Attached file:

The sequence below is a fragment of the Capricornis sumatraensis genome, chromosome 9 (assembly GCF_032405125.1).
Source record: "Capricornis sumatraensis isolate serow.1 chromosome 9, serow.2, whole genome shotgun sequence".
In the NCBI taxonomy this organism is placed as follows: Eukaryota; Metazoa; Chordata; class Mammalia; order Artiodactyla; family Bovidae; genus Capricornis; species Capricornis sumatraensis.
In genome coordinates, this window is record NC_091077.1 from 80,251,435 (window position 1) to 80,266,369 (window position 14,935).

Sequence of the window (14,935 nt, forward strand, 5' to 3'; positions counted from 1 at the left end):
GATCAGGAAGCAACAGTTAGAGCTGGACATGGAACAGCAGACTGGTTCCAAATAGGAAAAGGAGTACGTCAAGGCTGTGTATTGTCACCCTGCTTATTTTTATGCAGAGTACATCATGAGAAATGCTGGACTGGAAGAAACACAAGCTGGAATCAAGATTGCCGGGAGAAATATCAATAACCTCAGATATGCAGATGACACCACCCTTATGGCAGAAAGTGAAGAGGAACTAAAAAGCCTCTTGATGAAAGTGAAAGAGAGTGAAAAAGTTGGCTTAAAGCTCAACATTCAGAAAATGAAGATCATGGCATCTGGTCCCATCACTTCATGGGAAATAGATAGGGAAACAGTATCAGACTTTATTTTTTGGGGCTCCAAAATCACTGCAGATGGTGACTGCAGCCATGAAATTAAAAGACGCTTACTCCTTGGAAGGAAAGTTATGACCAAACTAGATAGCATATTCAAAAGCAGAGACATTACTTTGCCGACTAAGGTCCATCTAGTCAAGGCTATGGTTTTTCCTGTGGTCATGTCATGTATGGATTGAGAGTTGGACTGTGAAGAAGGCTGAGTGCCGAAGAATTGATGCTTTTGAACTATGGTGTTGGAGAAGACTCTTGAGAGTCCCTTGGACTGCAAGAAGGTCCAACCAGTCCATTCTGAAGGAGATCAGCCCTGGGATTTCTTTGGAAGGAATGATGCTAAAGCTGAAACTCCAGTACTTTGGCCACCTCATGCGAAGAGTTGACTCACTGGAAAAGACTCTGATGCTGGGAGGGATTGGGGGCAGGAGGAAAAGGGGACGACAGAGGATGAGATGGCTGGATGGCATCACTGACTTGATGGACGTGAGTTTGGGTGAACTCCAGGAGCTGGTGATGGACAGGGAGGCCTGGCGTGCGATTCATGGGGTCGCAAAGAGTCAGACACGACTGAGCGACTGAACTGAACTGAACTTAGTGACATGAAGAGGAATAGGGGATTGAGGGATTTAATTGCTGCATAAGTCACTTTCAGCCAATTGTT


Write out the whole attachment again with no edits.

The sequence below is a fragment of the Capricornis sumatraensis genome, chromosome 9 (assembly GCF_032405125.1).
Source record: "Capricornis sumatraensis isolate serow.1 chromosome 9, serow.2, whole genome shotgun sequence".
In the NCBI taxonomy this organism is placed as follows: Eukaryota; Metazoa; Chordata; class Mammalia; order Artiodactyla; family Bovidae; genus Capricornis; species Capricornis sumatraensis.
In genome coordinates, this window is record NC_091077.1 from 80,251,435 (window position 1) to 80,266,369 (window position 14,935).

Sequence of the window (14,935 nt, forward strand, 5' to 3'; positions counted from 1 at the left end):
GATCAGGAAGCAACAGTTAGAGCTGGACATGGAACAGCAGACTGGTTCCAAATAGGAAAAGGAGTACGTCAAGGCTGTGTATTGTCACCCTGCTTATTTTTATGCAGAGTACATCATGAGAAATGCTGGACTGGAAGAAACACAAGCTGGAATCAAGATTGCCGGGAGAAATATCAATAACCTCAGATATGCAGATGACACCACCCTTATGGCAGAAAGTGAAGAGGAACTAAAAAGCCTCTTGATGAAAGTGAAAGAGAGTGAAAAAGTTGGCTTAAAGCTCAACATTCAGAAAATGAAGATCATGGCATCTGGTCCCATCACTTCATGGGAAATAGATAGGGAAACAGTATCAGACTTTATTTTTTGGGGCTCCAAAATCACTGCAGATGGTGACTGCAGCCATGAAATTAAAAGACGCTTACTCCTTGGAAGGAAAGTTATGACCAAACTAGATAGCATATTCAAAAGCAGAGACATTACTTTGCCGACTAAGGTCCATCTAGTCAAGGCTATGGTTTTTCCTGTGGTCATGTCATGTATGGATTGAGAGTTGGACTGTGAAGAAGGCTGAGTGCCGAAGAATTGATGCTTTTGAACTATGGTGTTGGAGAAGACTCTTGAGAGTCCCTTGGACTGCAAGAAGGTCCAACCAGTCCATTCTGAAGGAGATCAGCCCTGGGATTTCTTTGGAAGGAATGATGCTAAAGCTGAAACTCCAGTACTTTGGCCACCTCATGCGAAGAGTTGACTCACTGGAAAAGACTCTGATGCTGGGAGGGATTGGGGGCAGGAGGAAAAGGGGACGACAGAGGATGAGATGGCTGGATGGCATCACTGACTTGATGGACGTGAGTTTGGGTGAACTCCAGGAGCTGGTGATGGACAGGGAGGCCTGGCGTGCGATTCATGGGGTCGCAAAGAGTCAGACACGACTGAGCGACTGAACTGAACTGAACTTAGTGACATGAAGAGGAATAGGGGATTGAGGGATTTAATTGCTGCATAAGTCACTTTCAGCCAATTGTT